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Team Spawns Rare White Abalone: It’s a Girl! It’s a Boy! It’s 6 Million Baby Mollusks!
Released: 4/30/2001

Contact Information:
U.S. Department of the Interior, U.S. Geological Survey
Office of Communication
119 National Center
Reston, VA 20192
Gloria Maender 1-click interview
Phone: 520-670-5596

News Editors: Reproducible photos for this news release can be downloaded at:

http://www.werc.usgs.gov/news/2001-04-30a.jpg(Female white abalone releasing 3,000,000 eggs in spawn of the rare mollusk, a joint effort by biologists of the Abalone Restoration Consortium. Courtesy Bonnie Bosma, UCSB)
http://www.werc.usgs.gov/news/2001-04-30b.jpg(A white abalone studied to develop husbandry techniques for captive breeding. Kevin Lafferty, USGS)
www.werc.usgs.gov/news/2001-04-30c.jpg(Two-day old white abalone veliger larva, with developing protoconch shell (white) and ciliated velum (right), in culture at UCSB. Courtesy Brian Matsumoto, UCSB)

A team of university, government, and private biologists have successfully spawned white abalone, a crucial step in developing a white abalone hatchery. Stocking of hatchery-reared white abalone is one of the possible strategies that may be used to rebuild the white abalone population, which is being considered for listing as an endangered species.

The spawning produced about 6,000,000 eggs, which were then fertilized and began normal development. By April 30, at seven days old, the abalone larvae had reached a stage of development where they could be induced to metamorphose into tiny abalone. When researchers at the University of California, Santa Barbara, tested larvae with the inducer molecule GABA, greater than 95 percent of larvae settled and began metamorphosis into young abalone.

"We estimate that a total of 3,000 white abalone may remain in the wild in California," said Dr. Kevin Lafferty, a marine ecologist at the USGS Western Ecological Research Center in Santa Barbara, Calif. "It’s remarkable to look at 6 million white abalone larvae, when they represent 2,000 times the number of adults in the wild. Working with larvae smaller than a period is one advantage in marine species conservation. Imagine trying to produce 6 million condor eggs."

The Abalone Restoration Consortium, a team of biologists from the University of California, Santa Barbara (UCSB), U.S. Geological Survey (USGS), Channel Islands Marine Resource Institute (CIMRI), National Park Service (NPS), California Department of Fish and Game (CDFG) and National Marine Fisheries Service (NMFS), is striving to bring the rare abalone back to a self-sustaining population. Before the fishery crashed from intense commercial and sports harvesting in the 1970’s, 2,000 to 10,000 white abalone per hectare lived at appropriate habitat in southern California. In 1999, the team surveyed white abalone habitat in U.S. waters and found only 157 live white abalone, an average density of 2.7 abalone per hectare of habitat.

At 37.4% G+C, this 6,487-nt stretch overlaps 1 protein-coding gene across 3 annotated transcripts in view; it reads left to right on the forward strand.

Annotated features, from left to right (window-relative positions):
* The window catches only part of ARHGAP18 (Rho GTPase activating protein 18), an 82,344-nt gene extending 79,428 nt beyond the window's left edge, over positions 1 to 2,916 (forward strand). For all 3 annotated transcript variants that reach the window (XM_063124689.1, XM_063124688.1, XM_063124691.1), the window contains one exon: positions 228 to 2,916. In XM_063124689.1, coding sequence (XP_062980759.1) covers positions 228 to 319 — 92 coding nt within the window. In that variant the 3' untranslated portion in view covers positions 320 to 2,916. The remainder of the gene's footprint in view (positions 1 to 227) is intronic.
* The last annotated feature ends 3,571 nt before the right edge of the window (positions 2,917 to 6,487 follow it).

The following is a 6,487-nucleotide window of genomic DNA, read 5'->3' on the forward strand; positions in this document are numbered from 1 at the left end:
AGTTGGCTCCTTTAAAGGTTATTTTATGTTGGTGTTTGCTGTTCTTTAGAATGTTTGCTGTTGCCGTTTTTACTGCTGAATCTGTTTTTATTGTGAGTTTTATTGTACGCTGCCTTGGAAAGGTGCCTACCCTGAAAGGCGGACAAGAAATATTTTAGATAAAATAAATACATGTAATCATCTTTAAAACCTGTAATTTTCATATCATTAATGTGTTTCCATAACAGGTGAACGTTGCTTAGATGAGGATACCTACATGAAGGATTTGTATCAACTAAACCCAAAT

Since fall, the scientists nurtured 15 white abalone captured from the wild and housed at UCSB and at CIMRI in Port Hueneme, Calif., a non-profit, public-benefit corporation dedicated to marine education and enhancement of coastal resources. Dr. Dan Morse of UCSB, a long-time leader in developing technology for the husbandry of abalone, worked around the white abalone’s fertility cycle and adapted techniques that work well for other abalone species to the food and environmental needs of white abalone.

On April 23, Tom McCormick, one of CIMRI’s founders and president of Proteus SeaFarms, brought a male and female white abalone from CIMRI to UCSB, where UCSB biologist Neal Hooker had identified two more females and another male that were reproductively ready. The scientists set the abalone in individual containers, dimmed the lights and added hydrogen peroxide, an abalone aphrodisiac developed by Morse for spawning red abalone. A couple of hours later, the CIMRI female and one of the UCSB females had spawned about 3 million eggs each. Shortly after, one of the UCSB males released sperm. The scientists added sperm from the male to the two batches of eggs and watched as more than 95 percent of the eggs were fertilized and developed normally, the next day, into free-swimming larvae.

What’s in store for the larvae? Most have gone to CIMRI where McCormick will settle them onto plates with red algae and then attempt to raise a fraction of them to adults.

"The baby abalone will dine on a thin film of algae and grow in tanks, protected from predators," said McCormick. "As the young abalone grow larger, they will be weaned onto kelp, which is the mainstay of their diet."

It has been 30 years since white abalone were spawned in the laboratory. At that point, the goal was to understand the role of temperature in settlement and early growth; white abalone were common and scientists had no need to pursue large-scale culture. Given present concerns, the hope of the consortium will be to grow 10,000 abalone each year to a size of three to four inches long at CIMRI’s hatchery. At that size, they are already adults, with each female capable of producing one million eggs per year. Biologists from CDFG will then place these young adults in groups in the ocean with the intent that the abalone will quickly start to reproduce.

Spawning the white abalone is just a start, however. Channel Islands National Park ecologist Gary Davis, who documented the decline of white abalone at the park, estimates that to find and collect 200 white abalone needed to launch a large-scale captive breeding program would cost $1.2 million or more.

"This is a huge investment to fix what we broke," said Davis. "Still, by comparison, the California condor population was in much worse shape when its recovery program began."

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